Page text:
Angel and Laura worried all week about what we could tell you about in our weekly update, but then yesterday happened. Lo and behold this week has written itself. Silly us!
New Senate Budget Strategy: truce, sort of.
In a conversation with Sen. Apodaca early Wednesday, we learned he had a plan to kick-start the stalled budget negotiations and start to wrap this session up. Sure enough, later that morning the Senate took the first step at ending the budget standoff using the time-tested strategy of…. removing obstacles. At Wednesday’s press conference the Senate announced the following departures from their own budget proposal in order to bring the House to the table:
- Removal of many controversial policy provisions that can be passed in stand-alone legislation.
- Take out Medicaid Reform and handle in a separate bill.
- Take out the proposed sales tax redistribution and run separately.
Remember that lawmaking is part policy, part politics and part personality. Hats off to Senate Leadership; they’re on to something here.
The current continuing budget resolution expires on August 14th. Sen. Berger, leader of the Senate, believes they can pass a state budget in time. But Senior House Appropriations Chair Dollar is less confident, saying there is “plenty more work to do.” (Rep. Dollar is the main drafter of the House Medicaid Reform plan – one of the big obstacles to passing a budget. The new Senate Medicaid Reform Plan makes several compromises, and passed the Senate Health Care Committee the day after the Senate announced its new strategy.
The House-passed Medicaid Reform plan bill was gutted and the new Senate language was substituted. Now, HB 372 – Medicaid Transformation/HIE/Primary Care/Funds – does several things that the House bill didn’t do, including changing the operational structure for the Medicaid program and allowing private commercial insurance companies to participate alongside provider-led entities. The plan would create a new independent agency, the Department of Medicaid, which would oversee the transition to full-risk capitated plans and become the single state agency responsible for Medicaid. The new department would be a cabinet-level agency with a secretary appointed by the governor but requiring confirmation by the legislature.
The plan also calls for three state-wide contracts that would likely go to commercial insurers, and up to twelve regional contracts for provider-led entities. The inclusion of private commercial insurers in the plan is a sticking point between the two chambers. We think that issue will be decided by but, yet again, it seems that neither side is willing to budge on that issue.
The Senate Appropriations Committee will vote on the bill Monday afternoon, then it will be considered by the full Senate on Monday night. We expect the House to not concur with the Senate changes, and a conference committee will be appointed to work out the differences.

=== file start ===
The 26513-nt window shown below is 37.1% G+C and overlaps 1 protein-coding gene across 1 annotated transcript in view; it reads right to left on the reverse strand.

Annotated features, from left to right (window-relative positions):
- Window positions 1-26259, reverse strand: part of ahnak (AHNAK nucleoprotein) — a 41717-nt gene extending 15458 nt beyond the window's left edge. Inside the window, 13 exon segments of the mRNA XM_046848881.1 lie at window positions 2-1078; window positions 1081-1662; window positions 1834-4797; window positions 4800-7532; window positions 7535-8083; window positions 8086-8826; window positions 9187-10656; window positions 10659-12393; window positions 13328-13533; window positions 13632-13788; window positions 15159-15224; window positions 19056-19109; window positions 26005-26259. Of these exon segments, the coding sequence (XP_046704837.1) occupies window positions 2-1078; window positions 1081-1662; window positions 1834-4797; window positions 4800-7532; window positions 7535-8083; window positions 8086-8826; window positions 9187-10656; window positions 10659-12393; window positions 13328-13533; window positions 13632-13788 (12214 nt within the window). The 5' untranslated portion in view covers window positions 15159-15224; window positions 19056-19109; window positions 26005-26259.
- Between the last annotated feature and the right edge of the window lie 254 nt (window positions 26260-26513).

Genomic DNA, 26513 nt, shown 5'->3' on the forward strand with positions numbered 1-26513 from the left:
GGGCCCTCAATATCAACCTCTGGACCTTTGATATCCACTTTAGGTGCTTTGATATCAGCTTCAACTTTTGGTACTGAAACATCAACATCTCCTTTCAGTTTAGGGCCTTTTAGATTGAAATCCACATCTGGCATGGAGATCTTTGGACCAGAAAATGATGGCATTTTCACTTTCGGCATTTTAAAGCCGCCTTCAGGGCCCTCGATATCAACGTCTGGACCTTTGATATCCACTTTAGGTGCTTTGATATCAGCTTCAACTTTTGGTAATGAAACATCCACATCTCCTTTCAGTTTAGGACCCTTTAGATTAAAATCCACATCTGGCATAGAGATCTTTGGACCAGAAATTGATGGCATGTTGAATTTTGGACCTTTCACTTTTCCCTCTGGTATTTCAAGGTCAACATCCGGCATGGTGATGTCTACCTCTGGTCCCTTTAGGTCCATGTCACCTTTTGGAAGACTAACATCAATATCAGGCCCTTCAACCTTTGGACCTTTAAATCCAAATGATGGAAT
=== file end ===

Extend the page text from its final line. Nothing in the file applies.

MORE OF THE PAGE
The Senate’s economic development plan is the new language in HB 117 – NC Competes Act. The bill passed Senate Finance yesterday and has been referred to Appropriations. The proposal includes the phase-in of a single sales factor, the creation of an additional sales tax exemption for datacenter equipment and electricity, and an extension of sales tax breaks for commercial airlines that buy jet fuel in the state -- all things that the House agrees with! But right before everyone started holding hands and singing Kumbaya, the Senate gummed up the moment by adding a provision that provides for the redistribution of the sales tax, which House members and the Governor oppose. (As in “I’ll veto that.”)
Senate Majority Leader Harry Brown, who represents a rural district, has been touting his plan for the redistribution of the sales tax but it hasn’t gained much traction in the House or among legislators representing populous and destination counties. Under current law, there is a 2% local sales tax that is divided among the counties. For every sales tax dollar currently raised, 75 cents stays in the county where a purchase is made, and 25 cents is distributed to counties across the state based on their population. The current plan was enacted in 2007 as part of the “hold harmless” provisions included in the state’s Medicaid Swap. However, Sen. Brown argues that this formula puts smaller, more rural counties at a disadvantage because so much money is spent in large counties with big shopping areas. Originally he proposed a formula that would distribute 80 cents of a sales tax dollar to counties based on population and 20 cents based on sale location. But after the Governor threatened to veto any bill containing his plan, Brown compromised to a 50-50 split for sales tax distribution, with 50 cents being distributed based on population and 50 cents based on sale location. A breakdown by legislative staff showed that 80 counties would gain money under the plan, while 20 counties would lose money. Senator Jeff Tarte from Mecklenburg County wasn’t comfortable with the plan, even with the 50-50 split, pointing out that large counties would have little time to adjust to newly created holes in their budgets.